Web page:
Nov 1, 2013
Bones Pushed Up by Storm Sandy on New Haven Green Date to 1790s
Peter Casolino/New Haven Register
Nicholas F. Bellantoni of the Connectictut Archeology Center, Connecticut State Museum of Natural History, speaks during a panel discussion discussing the remains of the nearly half dozen people that were unearthed during Storm Sandy on the New Haven Green. The talk was at the New Haven Museum.
NEW HAVEN--Cue the ghoulish music, folks. The secret of the Lincoln Oak bones was revealed — on Halloween, no less.
As evening shadows deepened outside, historians and archaeologists convened at the New Haven Museum to announce that the bones belonged to seven individuals from the 1790s, including two adults and a child buried with a toy marble. Their remains, in some instances consisting only of bone fragments, had become entangled in the roots of the Lincoln Oak, which toppled on the Green last year and exposed human bones.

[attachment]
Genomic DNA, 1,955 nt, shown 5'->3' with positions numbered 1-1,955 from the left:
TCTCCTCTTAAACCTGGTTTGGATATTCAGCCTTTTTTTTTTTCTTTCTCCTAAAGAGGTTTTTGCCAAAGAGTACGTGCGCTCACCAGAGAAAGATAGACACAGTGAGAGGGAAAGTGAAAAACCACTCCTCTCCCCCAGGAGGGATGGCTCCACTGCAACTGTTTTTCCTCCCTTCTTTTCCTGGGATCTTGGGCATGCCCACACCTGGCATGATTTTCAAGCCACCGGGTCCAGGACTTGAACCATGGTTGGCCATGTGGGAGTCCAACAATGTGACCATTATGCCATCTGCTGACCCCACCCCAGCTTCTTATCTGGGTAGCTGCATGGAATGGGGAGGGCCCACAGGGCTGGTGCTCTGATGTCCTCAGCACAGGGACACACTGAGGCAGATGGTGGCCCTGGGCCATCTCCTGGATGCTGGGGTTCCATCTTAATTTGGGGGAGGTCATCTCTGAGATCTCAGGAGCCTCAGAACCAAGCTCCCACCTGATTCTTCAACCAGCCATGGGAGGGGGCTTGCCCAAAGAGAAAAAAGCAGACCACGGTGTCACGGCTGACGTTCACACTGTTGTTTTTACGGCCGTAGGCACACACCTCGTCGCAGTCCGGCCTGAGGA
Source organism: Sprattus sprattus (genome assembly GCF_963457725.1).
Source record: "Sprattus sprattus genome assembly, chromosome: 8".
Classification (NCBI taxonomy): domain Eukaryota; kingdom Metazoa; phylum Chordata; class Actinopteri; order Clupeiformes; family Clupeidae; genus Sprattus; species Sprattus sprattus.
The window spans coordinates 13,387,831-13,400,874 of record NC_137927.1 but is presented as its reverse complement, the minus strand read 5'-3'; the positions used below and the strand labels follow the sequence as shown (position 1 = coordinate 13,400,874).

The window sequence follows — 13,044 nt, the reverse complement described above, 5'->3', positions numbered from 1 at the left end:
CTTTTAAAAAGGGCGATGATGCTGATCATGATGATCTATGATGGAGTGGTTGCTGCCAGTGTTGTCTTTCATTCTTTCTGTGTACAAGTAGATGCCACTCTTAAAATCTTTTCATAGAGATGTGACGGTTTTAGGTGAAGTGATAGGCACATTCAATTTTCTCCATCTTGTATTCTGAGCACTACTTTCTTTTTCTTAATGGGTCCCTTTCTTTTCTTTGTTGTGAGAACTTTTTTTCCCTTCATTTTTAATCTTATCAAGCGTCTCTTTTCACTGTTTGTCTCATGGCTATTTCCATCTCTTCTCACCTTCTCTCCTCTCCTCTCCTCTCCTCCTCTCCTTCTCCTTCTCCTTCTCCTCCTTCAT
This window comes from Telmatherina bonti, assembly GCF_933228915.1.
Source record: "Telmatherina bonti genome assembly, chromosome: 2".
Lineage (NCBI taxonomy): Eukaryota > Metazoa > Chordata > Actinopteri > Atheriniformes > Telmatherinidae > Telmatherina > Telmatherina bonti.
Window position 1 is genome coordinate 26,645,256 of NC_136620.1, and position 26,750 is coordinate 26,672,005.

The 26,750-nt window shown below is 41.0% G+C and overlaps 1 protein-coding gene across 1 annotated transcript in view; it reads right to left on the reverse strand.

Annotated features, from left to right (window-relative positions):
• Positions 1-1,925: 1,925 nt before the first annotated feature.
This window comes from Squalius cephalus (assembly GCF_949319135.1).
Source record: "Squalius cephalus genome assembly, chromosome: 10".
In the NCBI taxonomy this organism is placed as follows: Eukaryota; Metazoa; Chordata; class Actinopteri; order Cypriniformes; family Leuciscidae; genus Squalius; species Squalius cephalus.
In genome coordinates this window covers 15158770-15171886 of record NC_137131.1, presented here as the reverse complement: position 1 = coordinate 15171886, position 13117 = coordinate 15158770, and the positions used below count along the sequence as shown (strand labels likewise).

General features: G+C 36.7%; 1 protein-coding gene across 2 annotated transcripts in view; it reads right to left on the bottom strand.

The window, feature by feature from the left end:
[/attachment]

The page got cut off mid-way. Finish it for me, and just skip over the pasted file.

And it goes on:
It was the first time those bodies had been moved in centuries, said Gary P. Aronsen, a research associate in the anthropology department at Yale University. Investigators only removed the remains that had been disturbed by the uprooted oak.
“We knew, the more we would dig, the more we would find,” Aronsen said.
Thousands of bodies ‑ perhaps 10,000 by some estimates ‑ are buried under the Green. It was the site of the town’s burial ground from 1638 until the late 1790s, when burials moved to Grove Street Cemetery.
Last October, Superstorm Sandy toppled the Lincoln Oak, which was planted in 1909 to commemorate Abraham Lincoln’s 100th birthday.
Entwined in the tree’s roots was a human skull, as well as other bones and bone fragments.
In the months since the discovery, a team of investigators, including Aronsen, state archaeologist Nicholas Bellantoni, and researchers from Quinnipiac University and the University of Connecticut, have painstakingly examined the remains.
“This was not just a Green story. This was a story about New Haven,” said Drew Days III, chairman of the Proprietors of the Common and Undivided Lands, also known as the Green. He said pastors from the three churches on the Green have agreed to help re-bury the remains at a future date, possibly in the spring.
This also was a story involving multiple eras of local history.
After the bones were discovered, investigators also turned up a pair of time capsules encased in cement from the time the Lincoln Oak was planted.